On January 3, 1997, the Assessor filed a notice of motion to vacate the stipulated judgment. The Assessor argued that the judgment was erroneous and void on various grounds. The Assessor contended, among other things, that (1) the conclusive presumption regarding base-year value, which is established by section 80, subdivision (a)(3), precluded the court from reducing that base-year value, (2) county boards of equalization, not the courts, are empowered by California's Constitution to equalize assessments and determine value, and (3) even if a court could validly review the base-year value upheld by the Board of Equalization and find it incorrect, the court was required to remand the matter to the Board of Equalization for a determination of correct value. The motion to vacate was opposed on procedural and substantive grounds.7 The trial court denied the motion to vacate, finding that “the Board of Supervisors of San Benito County has the right and authority to settle law suits filed against it such as the one in question.”
B. Authority to Settle Litigation
Government Code section 25203 provides that a county board of supervisors “shall direct and control the conduct of litigation in which the county, or any public entity of which the board is the governing body, is a party․” The Code of Civil Procedure authorizes courts to enter judgments to which the parties have stipulated: “If parties to pending litigation stipulate, in a writing signed by the parties outside the presence of the court or orally before the court, for settlement of the case, or part thereof, the court, upon motion, may enter judgment pursuant to the terms of the settlement.” (Code Civ. Proc., § 664.6.)
The Supreme Court “recognized a century ago that settlement agreements ‘ “are highly favored as productive of peace and good will in the community,” ’ as well as ‘ “reducing the expense and persistency of litigation.” ’ (McClure v. McClure (1893) 100 Cal. 339, 343, 34 P. 822․)” (Neary v. Regents of University of California (1992) 3 Cal.4th 273, 277, 10 Cal.Rptr.2d 859, 834 P.2d 119.) “Requiring parties to continue to litigate a matter over which there is no longer a real dispute ‘is wasteful of the resources of the judiciary.’ [Citation.]” (Ibid.) Generally, when parties decide to eliminate the risks of further litigation by stipulated agreement, “the courts should respect the parties' choice and assist them in settlement.” (Id. at p. 280, 10 Cal.Rptr.2d 859, 834 P.2d 119.)
Nevertheless, a court “may reject a stipulation that is contrary to public policy [citation], or one that incorporates an erroneous rule of law [citation].” (California State Auto Assn. Inter-Ins. Bureau v. Superior Court 1990) 50 Cal.3d 658, 664, 268 Cal.Rptr. 284, 788 P.2d 1156.) The trial court has the duty to ensure that the stipulated judgment is just and cannot act as a mere puppet. (Ibid.) More importantly, a court cannot validly enter a judgment or order which is void even if the parties agree to it. (See In re Marriage of Goodarzirad (1986) 185 Cal.App.3d 1020, 1024-1027, 230 Cal.Rptr. 203; Summers v. Superior Court of Santa Clara County (1959) 53 Cal.2d 295, 298, 1 Cal.Rptr. 324, 347 P.2d 668; Reed v. Murphy (1925) 196 Cal. 395, 399-400, 238 P. 78.)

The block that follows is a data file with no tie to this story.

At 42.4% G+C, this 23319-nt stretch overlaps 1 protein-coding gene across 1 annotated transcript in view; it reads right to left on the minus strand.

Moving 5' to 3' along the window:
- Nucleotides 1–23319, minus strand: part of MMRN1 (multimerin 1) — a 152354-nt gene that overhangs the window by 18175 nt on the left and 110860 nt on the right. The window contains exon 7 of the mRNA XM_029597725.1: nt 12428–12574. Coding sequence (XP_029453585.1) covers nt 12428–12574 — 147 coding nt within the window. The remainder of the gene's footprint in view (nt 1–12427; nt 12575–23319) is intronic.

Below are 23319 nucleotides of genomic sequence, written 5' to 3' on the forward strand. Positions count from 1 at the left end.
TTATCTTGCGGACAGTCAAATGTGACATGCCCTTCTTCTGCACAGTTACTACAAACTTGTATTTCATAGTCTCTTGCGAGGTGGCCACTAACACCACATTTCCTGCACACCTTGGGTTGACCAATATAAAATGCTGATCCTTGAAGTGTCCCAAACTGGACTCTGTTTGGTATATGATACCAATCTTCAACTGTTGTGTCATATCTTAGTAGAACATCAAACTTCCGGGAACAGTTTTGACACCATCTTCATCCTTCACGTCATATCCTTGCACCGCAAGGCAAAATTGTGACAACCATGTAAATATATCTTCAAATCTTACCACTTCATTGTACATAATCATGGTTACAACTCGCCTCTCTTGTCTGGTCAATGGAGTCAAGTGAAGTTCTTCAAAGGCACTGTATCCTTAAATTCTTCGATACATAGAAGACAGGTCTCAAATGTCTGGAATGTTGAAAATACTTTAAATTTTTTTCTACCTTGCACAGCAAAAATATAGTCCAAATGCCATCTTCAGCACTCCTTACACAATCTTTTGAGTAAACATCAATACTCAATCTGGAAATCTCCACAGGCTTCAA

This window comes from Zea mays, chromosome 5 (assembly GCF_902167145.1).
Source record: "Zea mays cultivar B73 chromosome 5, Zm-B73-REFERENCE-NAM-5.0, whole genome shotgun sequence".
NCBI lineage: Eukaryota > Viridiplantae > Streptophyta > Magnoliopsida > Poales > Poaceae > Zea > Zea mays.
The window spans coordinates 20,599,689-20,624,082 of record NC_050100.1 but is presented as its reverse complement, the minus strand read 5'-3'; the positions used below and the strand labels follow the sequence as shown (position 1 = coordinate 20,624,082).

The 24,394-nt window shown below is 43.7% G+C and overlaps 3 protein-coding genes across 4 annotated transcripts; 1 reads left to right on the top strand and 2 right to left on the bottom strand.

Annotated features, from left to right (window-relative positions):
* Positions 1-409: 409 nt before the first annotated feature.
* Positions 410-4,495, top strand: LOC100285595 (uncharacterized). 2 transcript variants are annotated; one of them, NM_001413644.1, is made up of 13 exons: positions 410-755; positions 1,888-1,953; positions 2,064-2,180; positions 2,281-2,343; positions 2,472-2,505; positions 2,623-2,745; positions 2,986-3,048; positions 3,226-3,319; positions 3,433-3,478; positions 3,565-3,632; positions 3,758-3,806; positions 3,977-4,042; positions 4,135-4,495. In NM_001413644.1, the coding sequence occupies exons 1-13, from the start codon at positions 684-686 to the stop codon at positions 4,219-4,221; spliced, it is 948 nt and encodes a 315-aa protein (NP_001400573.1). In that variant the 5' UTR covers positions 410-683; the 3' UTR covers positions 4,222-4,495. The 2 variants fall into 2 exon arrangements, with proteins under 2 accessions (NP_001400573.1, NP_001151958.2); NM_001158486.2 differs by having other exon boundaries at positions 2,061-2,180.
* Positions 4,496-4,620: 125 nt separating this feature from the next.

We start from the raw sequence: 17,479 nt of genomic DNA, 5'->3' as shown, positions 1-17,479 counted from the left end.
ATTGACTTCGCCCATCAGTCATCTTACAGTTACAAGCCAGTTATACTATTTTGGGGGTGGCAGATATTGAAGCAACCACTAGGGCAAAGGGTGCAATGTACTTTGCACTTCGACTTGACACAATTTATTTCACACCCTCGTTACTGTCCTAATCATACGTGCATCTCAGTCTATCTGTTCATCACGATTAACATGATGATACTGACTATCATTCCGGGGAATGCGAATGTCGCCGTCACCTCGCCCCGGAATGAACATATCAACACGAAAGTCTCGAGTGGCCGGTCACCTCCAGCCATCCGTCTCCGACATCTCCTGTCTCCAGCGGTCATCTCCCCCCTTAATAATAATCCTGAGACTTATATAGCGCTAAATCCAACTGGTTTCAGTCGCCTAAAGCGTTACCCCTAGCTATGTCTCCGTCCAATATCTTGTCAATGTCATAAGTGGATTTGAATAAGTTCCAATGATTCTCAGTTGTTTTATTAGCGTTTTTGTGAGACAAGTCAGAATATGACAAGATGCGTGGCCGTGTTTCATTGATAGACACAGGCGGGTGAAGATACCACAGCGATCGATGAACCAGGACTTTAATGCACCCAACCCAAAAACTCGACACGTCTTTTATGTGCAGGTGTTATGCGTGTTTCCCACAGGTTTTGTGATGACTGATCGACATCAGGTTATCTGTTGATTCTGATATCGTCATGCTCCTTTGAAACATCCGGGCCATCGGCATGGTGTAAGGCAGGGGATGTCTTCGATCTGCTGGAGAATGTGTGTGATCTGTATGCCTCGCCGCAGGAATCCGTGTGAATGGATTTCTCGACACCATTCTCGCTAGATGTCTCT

C. Motion to Vacate: Code of Civil Procedure Section 663
The Assessor's motion to vacate was made primarily under Code of Civil Procedure section 663. Respondents have suggested various reasons why appellant's motion to vacate was not properly brought under Code of Civil Procedure section 663.8
Code of Civil Procedure section 663 provides in pertinent part: “A judgment or decree, when based upon a decision by the court, or the special verdict of a jury, may, upon motion of the party aggrieved, be set aside and vacated by the same court, and another and different judgment entered, for either of the following causes, materially affecting the substantial rights of the party and entitling the party to a different judgment: [¶] 1. Incorrect or erroneous legal basis for the decision, not consistent with or not supported by the facts ; and in such case when the judgment is set aside, the statement of decision shall be amended and corrected. [¶] 2. A judgment or decree not consistent with or not supported by the special verdict.” (Italics added.)
The California Supreme Court has held: “[O]ne who is legally ‘aggrieved’ by a judgment may become a party of record and obtain a right to appeal by moving to vacate the judgment pursuant to Code of Civil Procedure, section 663. [Citations.] One is considered ‘aggrieved’ whose rights or interests are injuriously affected by the judgment. [Citations.] Appellant's interest ‘ “must be immediate, pecuniary, and substantial and not nominal or a remote consequence of the judgment.” ’ [Citation.]” (County of Alameda v. Carleson (1971) 5 Cal.3d 730, 736-737, 97 Cal.Rptr. 385, 488 P.2d 953.)
Appellant contends that a motion to vacate a judgment under Code of Civil Procedure section 663 is available against a stipulated judgment because “there is no reasonable basis on which to distinguish between a judgment based on a ‘decision’ by the court and a judgment based on a ‘decision’ by the parties in their settlement agreement.” We reject this view because Code of Civil Procedure section 663, by its own terms, applies only to a decision of the court based upon facts or to a special verdict of a jury.
“A motion to vacate under [Code of Civil Procedure] section 663 is a remedy to be used when a trial court draws incorrect conclusions of law or renders an erroneous judgment on the basis of uncontroverted evidence.” (Simac Design, Inc. v. Alciati (1979) 92 Cal.App.3d 146, 153, 154 Cal.Rptr. 676.) A stipulated judgment does not rest upon facts established by evidence. In the case of a stipulated judgment, it is impossible for a court to say that the judgment is not consistent with or not supported by the facts and it is impossible to substitute the correct judgment which is consistent with and supported by the facts.